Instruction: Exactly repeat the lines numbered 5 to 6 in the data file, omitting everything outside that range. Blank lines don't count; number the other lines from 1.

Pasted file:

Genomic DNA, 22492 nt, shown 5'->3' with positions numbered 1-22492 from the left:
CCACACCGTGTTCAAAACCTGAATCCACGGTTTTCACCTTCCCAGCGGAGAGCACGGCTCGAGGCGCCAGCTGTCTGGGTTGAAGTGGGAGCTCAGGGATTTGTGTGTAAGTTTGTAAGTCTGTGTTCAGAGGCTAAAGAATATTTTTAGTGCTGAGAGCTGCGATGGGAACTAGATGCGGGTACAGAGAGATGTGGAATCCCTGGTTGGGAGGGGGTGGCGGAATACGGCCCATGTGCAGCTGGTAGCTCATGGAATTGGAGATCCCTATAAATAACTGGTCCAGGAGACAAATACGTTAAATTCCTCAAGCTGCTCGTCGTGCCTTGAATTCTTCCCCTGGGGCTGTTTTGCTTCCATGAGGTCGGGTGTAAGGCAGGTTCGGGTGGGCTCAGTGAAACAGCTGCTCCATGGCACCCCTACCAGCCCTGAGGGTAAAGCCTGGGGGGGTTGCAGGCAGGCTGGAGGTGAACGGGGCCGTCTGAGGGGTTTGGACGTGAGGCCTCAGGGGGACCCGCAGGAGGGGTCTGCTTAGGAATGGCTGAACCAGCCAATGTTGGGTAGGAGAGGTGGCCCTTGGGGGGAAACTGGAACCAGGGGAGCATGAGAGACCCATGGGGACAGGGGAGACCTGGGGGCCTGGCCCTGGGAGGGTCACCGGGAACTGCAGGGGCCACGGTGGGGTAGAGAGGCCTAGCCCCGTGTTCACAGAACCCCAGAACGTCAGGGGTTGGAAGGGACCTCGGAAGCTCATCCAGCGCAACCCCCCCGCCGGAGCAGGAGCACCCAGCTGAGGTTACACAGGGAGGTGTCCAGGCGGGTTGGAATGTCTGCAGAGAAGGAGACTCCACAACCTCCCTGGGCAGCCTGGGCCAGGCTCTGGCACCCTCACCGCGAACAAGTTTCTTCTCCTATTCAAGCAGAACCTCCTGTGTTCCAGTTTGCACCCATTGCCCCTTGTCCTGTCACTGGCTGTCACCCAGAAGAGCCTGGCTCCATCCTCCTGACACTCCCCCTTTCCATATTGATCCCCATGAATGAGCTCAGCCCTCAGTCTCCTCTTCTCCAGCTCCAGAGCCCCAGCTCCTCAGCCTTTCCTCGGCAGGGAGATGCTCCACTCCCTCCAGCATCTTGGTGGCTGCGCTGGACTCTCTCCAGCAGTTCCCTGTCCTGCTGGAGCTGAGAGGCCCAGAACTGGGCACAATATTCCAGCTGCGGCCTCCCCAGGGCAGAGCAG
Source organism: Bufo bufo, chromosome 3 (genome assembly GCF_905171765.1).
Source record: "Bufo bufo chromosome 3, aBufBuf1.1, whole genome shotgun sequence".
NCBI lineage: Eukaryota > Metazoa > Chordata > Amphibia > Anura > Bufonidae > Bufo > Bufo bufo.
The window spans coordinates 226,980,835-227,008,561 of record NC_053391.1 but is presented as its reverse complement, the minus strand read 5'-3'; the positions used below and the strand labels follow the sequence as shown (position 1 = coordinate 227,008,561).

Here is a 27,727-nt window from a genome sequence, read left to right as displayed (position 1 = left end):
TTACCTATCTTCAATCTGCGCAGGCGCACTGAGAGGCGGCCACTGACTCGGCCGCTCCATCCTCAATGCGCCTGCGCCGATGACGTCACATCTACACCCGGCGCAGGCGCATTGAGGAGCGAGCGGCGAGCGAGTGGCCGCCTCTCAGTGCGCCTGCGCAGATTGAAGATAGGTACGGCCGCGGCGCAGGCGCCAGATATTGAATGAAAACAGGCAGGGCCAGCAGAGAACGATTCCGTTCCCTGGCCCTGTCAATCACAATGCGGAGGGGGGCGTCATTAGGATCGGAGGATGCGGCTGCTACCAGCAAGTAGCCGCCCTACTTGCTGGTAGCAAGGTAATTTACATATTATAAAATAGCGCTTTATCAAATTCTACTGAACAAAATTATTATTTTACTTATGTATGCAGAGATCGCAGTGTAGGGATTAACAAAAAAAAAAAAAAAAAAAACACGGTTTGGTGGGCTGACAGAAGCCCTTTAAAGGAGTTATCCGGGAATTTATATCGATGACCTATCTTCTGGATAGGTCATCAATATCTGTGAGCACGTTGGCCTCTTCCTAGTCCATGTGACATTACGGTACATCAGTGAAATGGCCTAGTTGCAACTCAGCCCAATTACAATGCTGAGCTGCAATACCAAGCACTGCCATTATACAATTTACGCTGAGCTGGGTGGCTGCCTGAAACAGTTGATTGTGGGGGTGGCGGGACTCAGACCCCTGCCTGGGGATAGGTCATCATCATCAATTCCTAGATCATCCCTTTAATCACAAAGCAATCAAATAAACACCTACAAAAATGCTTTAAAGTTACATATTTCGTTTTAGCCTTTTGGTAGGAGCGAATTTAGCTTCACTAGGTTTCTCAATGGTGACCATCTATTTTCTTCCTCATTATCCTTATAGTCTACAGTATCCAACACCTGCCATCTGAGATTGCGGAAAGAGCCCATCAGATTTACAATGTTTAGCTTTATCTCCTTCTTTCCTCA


NCBI lineage: Eukaryota > Metazoa > Chordata > Amphibia > Anura > Bufonidae > Bufo > Bufo bufo.
The window spans coordinates 226,980,835-227,008,561 of record NC_053391.1 but is presented as its reverse complement, the minus strand read 5'-3'; the positions used below and the strand labels follow the sequence as shown (position 1 = coordinate 227,008,561).